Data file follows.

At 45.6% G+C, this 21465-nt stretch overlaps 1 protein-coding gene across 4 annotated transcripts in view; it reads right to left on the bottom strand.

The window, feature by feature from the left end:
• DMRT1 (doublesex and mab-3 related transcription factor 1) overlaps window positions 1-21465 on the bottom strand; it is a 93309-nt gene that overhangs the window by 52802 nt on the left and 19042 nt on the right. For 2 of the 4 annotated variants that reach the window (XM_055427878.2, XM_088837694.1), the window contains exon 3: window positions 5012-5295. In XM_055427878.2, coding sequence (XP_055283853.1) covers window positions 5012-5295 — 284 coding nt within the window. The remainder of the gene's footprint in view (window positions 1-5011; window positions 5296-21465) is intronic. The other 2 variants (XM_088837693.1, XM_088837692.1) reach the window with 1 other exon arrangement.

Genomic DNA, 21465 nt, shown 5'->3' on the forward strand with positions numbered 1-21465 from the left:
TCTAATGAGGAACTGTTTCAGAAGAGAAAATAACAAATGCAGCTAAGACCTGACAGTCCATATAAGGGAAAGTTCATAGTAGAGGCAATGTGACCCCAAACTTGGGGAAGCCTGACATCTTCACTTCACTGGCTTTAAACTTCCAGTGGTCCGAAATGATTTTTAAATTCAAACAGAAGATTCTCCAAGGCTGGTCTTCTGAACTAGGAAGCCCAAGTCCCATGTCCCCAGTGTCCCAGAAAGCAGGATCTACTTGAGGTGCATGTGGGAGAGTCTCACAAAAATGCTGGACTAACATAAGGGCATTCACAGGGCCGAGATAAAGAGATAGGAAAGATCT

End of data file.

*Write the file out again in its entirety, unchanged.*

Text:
At 45.6% G+C, this 21465-nt stretch overlaps 1 protein-coding gene across 4 annotated transcripts in view; it reads right to left on the bottom strand.

The window, feature by feature from the left end:
• DMRT1 (doublesex and mab-3 related transcription factor 1) overlaps window positions 1-21465 on the bottom strand; it is a 93309-nt gene that overhangs the window by 52802 nt on the left and 19042 nt on the right. For 2 of the 4 annotated variants that reach the window (XM_055427878.2, XM_088837694.1), the window contains exon 3: window positions 5012-5295. In XM_055427878.2, coding sequence (XP_055283853.1) covers window positions 5012-5295 — 284 coding nt within the window. The remainder of the gene's footprint in view (window positions 1-5011; window positions 5296-21465) is intronic. The other 2 variants (XM_088837693.1, XM_088837692.1) reach the window with 1 other exon arrangement.

Genomic DNA, 21465 nt, shown 5'->3' on the forward strand with positions numbered 1-21465 from the left:
TCTAATGAGGAACTGTTTCAGAAGAGAAAATAACAAATGCAGCTAAGACCTGACAGTCCATATAAGGGAAAGTTCATAGTAGAGGCAATGTGACCCCAAACTTGGGGAAGCCTGACATCTTCACTTCACTGGCTTTAAACTTCCAGTGGTCCGAAATGATTTTTAAATTCAAACAGAAGATTCTCCAAGGCTGGTCTTCTGAACTAGGAAGCCCAAGTCCCATGTCCCCAGTGTCCCAGAAAGCAGGATCTACTTGAGGTGCATGTGGGAGAGTCTCACAAAAATGCTGGACTAACATAAGGGCATTCACAGGGCCGAGATAAAGAGATAGGAAAGATCT